Even with doctors telling me there are things in my body that are broken, that don’t work properly or that are more damaged than should be at my age, I find it very hard to get those that are not chronically ill to understand. So I stay silent. To friends. To my children. To my spouse. Online support groups and my beautiful sisters, also chronically ill are my only places I don’t feel alone. On especially hard days, I look for someone to understand. How sad is it that those closest to me can’t understand, and in some cases, won’t even try.

You have a friend out there. Even if you are like me with little help or understanding around you. You have me. I will be your friend.


Ignorance is the Disability: A video by Caylee Shea –The Pain is Real.

This woman is chronically ill, like me. This video reveals some of the awful things that people say or do to people that are ill, especially when they are very young or not visibly sick. The judgements we go through every day, the reminders that we aren’t ‘normal’ for our age; that we can’t do what everyone else can; that we are broken; they eat away at the courage and strength we do have. Don’t forget that everyone is going through something. It may be obvious, or it may be a deep dark secret, invisible to others. We must treat others with respect and dignity, and think about how you would feel if you were in that situation.

I have several chronic illnesses, and like her, they have intensified in the last year or so.  Unlike hers, mine was not due to the Gardisil vaccine, but that doesn’t make it any more or less important or severe. We can’t compare our pain with others, because pain is relative to the person’s own experiences. We can only try to help when we can, and find comfort knowing that others can understand our worries.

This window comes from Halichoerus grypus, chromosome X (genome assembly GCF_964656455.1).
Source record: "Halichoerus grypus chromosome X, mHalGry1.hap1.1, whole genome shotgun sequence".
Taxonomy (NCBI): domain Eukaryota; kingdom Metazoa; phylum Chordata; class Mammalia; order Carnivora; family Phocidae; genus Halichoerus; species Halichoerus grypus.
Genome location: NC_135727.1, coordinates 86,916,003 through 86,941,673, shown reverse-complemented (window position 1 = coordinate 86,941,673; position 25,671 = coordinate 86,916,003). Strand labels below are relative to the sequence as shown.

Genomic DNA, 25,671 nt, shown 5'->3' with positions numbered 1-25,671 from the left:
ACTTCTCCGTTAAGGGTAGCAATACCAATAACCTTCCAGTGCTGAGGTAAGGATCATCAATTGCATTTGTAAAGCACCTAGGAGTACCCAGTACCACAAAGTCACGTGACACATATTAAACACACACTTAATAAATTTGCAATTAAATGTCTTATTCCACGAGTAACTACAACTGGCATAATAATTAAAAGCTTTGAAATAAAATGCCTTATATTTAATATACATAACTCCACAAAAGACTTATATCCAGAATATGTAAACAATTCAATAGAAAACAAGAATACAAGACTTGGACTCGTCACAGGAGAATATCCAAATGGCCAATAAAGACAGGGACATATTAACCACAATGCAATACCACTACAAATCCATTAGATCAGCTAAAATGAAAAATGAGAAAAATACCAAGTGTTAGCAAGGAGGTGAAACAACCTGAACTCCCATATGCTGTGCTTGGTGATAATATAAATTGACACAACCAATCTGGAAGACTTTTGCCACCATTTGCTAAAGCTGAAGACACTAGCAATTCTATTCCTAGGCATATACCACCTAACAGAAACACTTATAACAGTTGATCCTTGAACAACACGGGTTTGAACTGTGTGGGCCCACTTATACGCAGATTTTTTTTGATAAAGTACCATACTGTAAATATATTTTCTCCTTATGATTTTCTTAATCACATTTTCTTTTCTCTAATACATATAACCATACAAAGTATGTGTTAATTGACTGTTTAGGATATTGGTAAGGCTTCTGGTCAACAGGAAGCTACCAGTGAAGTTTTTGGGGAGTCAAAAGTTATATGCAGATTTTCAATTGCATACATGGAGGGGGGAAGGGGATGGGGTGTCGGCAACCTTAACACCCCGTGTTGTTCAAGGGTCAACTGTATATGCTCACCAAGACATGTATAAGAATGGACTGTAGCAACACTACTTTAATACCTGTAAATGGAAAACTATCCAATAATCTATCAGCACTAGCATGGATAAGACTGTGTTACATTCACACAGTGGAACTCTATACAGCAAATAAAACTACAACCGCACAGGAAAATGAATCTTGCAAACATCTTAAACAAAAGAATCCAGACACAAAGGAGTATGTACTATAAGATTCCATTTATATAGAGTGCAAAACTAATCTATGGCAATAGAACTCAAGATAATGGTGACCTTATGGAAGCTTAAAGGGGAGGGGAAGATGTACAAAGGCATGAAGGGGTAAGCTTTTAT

I will share with you my struggles, with my illnesses, with my family, with my goals. Thank you for reading. I will see you soon.



Over the last year, I have been diagnosed with a dozen illnesses, most of them chronic, some I have had for years undiagnosed, some recent as a result of the others. My illnesses, while still somewhat new and only moderately severe, have caused a whole rollercoaster of events and changes in my life.

As this is my initial post, I will just start with background information. Though I prefer to keep this anonymous for now, I will tell you a little bit about myself to better understand my future posts.

I am in my late 20s. I am a wife, a mother, a sister, a veteran, a friend, a dreamer. I grew up in a middle class home, divorced and remarried parents and a happy life. At 21, I joined the military. While in the military, I was nearly constantly in the clinic with joint pain, coughing, migraines, stomach pain, etc. Each was treated separately with very little results. After having my children, I left the military. A year later I was diagnosed with Ehlers-Danlos Syndrome (EDS). It is a connective tissue disorder that affects pretty much every system in the body in some way. Generally, hyperextension of the joints, joint pain, stretchy skin, stomach issues, aortic dilation, velvety skin, odd scarring, and more. Symptoms very greatly from person to person. One person may be highly functioning and in little pain, while the next is in a wheelchair and swallowing down pain pills.
My EDS is fairly mild (in my non-professional opinion). However, due to this diagnosis, I have also been diagnosed with the following within the last year during routing testing from EDS diagnosis: High Blood Pressure, Obstructive Sleep Apnea, Sjogren’s Syndrome, Polyneuropathy, Herniated discs, Irritable Bowel Syndrome, Dry skin, Dry/Damaged Eyes, Chronic Fatigue Syndrome, and more minor things. Additionally, we were made aware of my child’s severe condition and were able to get him the surgery he needed.

How do I keep going? Endurance and Optimism.

Stay tuned as I reveal more.